Degenerative intervertebral discs (technical)
Degenerative intervertebral discs describe the changes associated with a loss of structural integrity within an intervertebral disc. These changes may occur during the normal ageing process or accelerated with lifestyle, sporting, nutritional, occupation and hereditary factors. Pathological changes within discs that lead to accelerated degenerative changes include inflammatory diseases, infection and trauma.
Three things that must be seen to classify a disc as degenerative and include:
- Intervertebral disc annular fissures
- Intervertebral disc degeneration
- Intervertebral disc herniation
1. Intervertebral disc annular fissures
Annular fissures are sometimes called annular tears. The term ‘tear’ is not appropriate concerning degenerative discs. The word tear implies trauma. An annular fissure is a term used to describe either a separation between the fibres of the outer disc (annulus fibrosis – annulus for short) or a separation between the annulus and the vertebral bones (ring apophysis). Annular fissures can be described by their orientation. These include:
- Concentric or circumferential. Fissures are between the layers of the annulus.
- Radial fissures. Fissures extend through the annulus. These fissures can run horizontally, obliquely or vertically.
- Transverse fissures. Transverse fissures separate the disc (annulus) from the bone (apophyseal bone)
If these fissures large and separation of annular fibres is gross, fissures can be called annular gaps.
Diagnosing intervertebral disc fissures
MRI is the imaging modality used to diagnose fissures. On MRI any dehydration (looks black on MRI) suggests at least one fissure. There may be several. The bright white appearance of a disc on MRI (high-intensity zones – HIZ) suggests fluid or granulation tissue (young repair tissue) associated with a fissure. This white appearance can be highlighted by injecting gadolinium into a disc and taking another MRI. Not all fissures are observed on MRI.
- Painful fissures may not be seen on either MRI or CT scan. Clinical diagnosis if very important for a chiropractor and physiotherapist.
- Not all tears observed on imaging are symptomatic. Non-painful discs also contain tears observable on MRI and CT discogram. Therefore to assume all tears in discs are painful is incorrect.
2. Intervertebral disc degeneration
Intervertebral disc degeneration implies wear and tear or break down of a disc. It can be natural or pathological. As disc ages and becomes degenerative, one or more of the following will be seen.
- Intervertebral disc desiccation (dehydrated – Black on MRI)
- Intervertebral disc fibrosis (scar tissue within it)
- Intervertebral disc space narrowing (disc becomes thin and loses its suppleness)
- Intervertebral disc bulging (Bulges out from losing its ability to support weight)
- Intervertebral fissuring (tears within a disc)
- Mucinous degeneration of the annulus (change in the material of the disc – now easier to tear)
- Intervertebral disc intradiscal gas (gas accumulates in the gaps that tears create in the fibres of the annulus)
- Osteophytes of the vertebral apophyses (inflammation leads to bone spurs – osteophytes)
- Sclerosis of the end plates (The vertebral bones above and below the disc become stiffened and hardened)
3. Intervertebral disc herniation
The term disc herniation means there has been some displacement of intervertebral disc material beyond the intervertebral disc space. The intervertebral disc space is bordered by the vertebra (endplates above and below) and around its circumference the outer edge of the ring apophyses. Disc material includes the nucleus, cartilage, apophyseal bone and annular tissue. The displaced content may be one of these structures or a combination. Disc herniation is not a synonym for an exclusive nucleus pulposus herniation as it may contain other structures.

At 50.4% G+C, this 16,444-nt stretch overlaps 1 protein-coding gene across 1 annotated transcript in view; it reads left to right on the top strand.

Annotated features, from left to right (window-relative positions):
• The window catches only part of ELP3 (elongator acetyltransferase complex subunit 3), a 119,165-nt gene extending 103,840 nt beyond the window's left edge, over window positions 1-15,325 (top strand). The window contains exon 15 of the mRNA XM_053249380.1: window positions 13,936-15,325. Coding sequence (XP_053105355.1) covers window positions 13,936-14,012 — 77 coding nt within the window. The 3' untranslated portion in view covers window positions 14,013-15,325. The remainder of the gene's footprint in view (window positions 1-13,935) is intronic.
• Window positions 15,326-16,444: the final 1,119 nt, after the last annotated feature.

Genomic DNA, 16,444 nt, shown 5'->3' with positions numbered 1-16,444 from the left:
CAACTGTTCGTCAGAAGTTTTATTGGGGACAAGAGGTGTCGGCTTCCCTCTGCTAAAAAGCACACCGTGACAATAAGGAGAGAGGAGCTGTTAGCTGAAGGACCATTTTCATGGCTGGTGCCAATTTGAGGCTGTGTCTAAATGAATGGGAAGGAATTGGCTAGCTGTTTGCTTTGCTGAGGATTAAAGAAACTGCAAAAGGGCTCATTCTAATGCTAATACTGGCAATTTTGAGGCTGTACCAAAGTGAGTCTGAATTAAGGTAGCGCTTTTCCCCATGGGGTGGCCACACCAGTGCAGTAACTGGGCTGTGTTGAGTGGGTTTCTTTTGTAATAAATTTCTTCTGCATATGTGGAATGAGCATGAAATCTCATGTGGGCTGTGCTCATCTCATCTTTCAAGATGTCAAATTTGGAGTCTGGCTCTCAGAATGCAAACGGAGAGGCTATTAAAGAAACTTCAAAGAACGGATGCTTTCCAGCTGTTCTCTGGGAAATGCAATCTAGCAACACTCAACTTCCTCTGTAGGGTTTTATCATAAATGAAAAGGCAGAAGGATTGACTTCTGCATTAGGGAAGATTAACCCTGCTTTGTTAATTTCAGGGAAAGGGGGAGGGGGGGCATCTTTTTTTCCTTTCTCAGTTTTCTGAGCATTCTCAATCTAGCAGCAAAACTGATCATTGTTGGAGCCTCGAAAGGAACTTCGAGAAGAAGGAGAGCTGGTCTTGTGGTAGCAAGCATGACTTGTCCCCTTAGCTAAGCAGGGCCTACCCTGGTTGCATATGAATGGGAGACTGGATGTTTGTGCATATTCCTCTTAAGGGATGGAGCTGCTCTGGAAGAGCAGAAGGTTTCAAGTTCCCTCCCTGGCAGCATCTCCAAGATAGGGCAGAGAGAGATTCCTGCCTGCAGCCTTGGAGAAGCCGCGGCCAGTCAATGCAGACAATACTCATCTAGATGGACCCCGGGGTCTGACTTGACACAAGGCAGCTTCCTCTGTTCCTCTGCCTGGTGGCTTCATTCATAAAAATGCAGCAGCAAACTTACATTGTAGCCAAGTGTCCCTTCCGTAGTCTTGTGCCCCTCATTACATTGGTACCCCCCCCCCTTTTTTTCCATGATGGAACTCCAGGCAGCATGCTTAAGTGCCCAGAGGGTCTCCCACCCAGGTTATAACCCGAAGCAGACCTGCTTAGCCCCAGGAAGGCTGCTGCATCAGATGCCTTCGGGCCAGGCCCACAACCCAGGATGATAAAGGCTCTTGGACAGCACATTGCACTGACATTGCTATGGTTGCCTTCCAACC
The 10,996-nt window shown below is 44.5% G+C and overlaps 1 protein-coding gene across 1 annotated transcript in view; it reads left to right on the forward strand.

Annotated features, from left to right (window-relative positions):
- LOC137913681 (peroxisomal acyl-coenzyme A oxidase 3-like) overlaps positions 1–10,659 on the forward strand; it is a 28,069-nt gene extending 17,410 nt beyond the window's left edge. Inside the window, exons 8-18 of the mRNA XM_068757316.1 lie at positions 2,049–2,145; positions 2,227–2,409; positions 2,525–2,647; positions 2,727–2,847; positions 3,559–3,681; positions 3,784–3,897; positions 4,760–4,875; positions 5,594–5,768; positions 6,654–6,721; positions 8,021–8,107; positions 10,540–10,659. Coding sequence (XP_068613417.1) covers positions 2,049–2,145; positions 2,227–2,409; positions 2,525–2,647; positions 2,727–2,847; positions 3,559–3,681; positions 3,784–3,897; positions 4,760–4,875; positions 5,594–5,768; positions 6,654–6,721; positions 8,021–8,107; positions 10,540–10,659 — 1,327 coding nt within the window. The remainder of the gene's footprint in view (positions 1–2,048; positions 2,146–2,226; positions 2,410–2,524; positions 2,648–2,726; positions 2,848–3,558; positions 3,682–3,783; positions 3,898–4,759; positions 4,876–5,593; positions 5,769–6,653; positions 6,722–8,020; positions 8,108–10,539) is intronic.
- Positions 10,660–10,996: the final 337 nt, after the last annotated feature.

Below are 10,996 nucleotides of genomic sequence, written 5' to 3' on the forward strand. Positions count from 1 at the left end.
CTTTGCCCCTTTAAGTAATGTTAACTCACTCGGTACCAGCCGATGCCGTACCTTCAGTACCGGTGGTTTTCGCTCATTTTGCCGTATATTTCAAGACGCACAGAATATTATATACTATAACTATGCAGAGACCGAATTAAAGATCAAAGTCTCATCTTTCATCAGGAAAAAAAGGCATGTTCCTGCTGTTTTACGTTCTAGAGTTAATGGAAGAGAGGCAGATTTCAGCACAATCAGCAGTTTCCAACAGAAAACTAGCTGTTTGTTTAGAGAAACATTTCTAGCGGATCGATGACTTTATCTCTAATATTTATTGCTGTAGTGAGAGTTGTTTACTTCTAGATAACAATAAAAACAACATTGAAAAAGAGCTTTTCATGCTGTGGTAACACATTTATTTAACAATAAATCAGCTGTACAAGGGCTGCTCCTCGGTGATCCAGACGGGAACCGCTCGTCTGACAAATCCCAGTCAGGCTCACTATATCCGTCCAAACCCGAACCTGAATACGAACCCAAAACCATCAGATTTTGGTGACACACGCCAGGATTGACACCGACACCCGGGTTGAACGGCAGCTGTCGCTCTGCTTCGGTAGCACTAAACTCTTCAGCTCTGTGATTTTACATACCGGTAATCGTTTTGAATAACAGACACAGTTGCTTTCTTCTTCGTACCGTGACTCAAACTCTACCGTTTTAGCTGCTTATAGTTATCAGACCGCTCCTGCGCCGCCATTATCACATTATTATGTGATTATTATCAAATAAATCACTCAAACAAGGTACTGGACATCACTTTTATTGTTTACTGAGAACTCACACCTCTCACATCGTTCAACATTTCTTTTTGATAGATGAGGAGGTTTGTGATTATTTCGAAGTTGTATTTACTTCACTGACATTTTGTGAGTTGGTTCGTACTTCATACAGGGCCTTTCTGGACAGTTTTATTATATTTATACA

Disc bulging is not a synonym for a disc herniation. Disc bulging is the term used to describe the extension of the whole circumference of the disc extending beyond to ring apophyses (generally more than 25% of disc fibres) and can be asymmetrical.
There are two types of herniated discs and are classified on the basis of their shape (of displaced material).
- Disc protrusion
A disc protrusion involves less than 25% of the disc circumference. The term for this is ‘focal’. A disc protrusion is wider at the base (origin, at the start of the protrusion within the disc) than the width of the protruded material extending from the disc. The protruded intradiscal material must be continuous with the protruded disc material. That is, there is no separation.
- Disc extrusion
In a disc extrusion, the width of the herniated material is larger outside the disc space than inside the disc. A subcategory of disc extrusion is disc sequestration. Sequestration occurs when there is no longer continuity between the intradiscal substance and the extruded disc substance.
It is worth highlighting. Disc herniations may also occur in a vertical direction. Vertical herniations will go through a gap in the vertical body endplate. It is sometimes called a Schmorl node.
You may also be interested in reading these articles by our Balmain and Rozelle physiotherapists
- Intervertebral disc summary
- Degenerative intervertebral discs (non-technical)
- Normal Vs pathological intervertebral disc changes
- Intervertebral disc bulge
- Intervertebral disc herniation
- Intervertebral disc protrusion
- Intervertebral disc extrusion
- Intervertebral disc sequestration
- Contained and uncontained intervertebral disc herniation
- Intervertebral disc dehydration
- Intervertebral disc fissures
- Intervertebral disc tears
- Intervertebral disc infection
- Traumatic intervertebral disc injury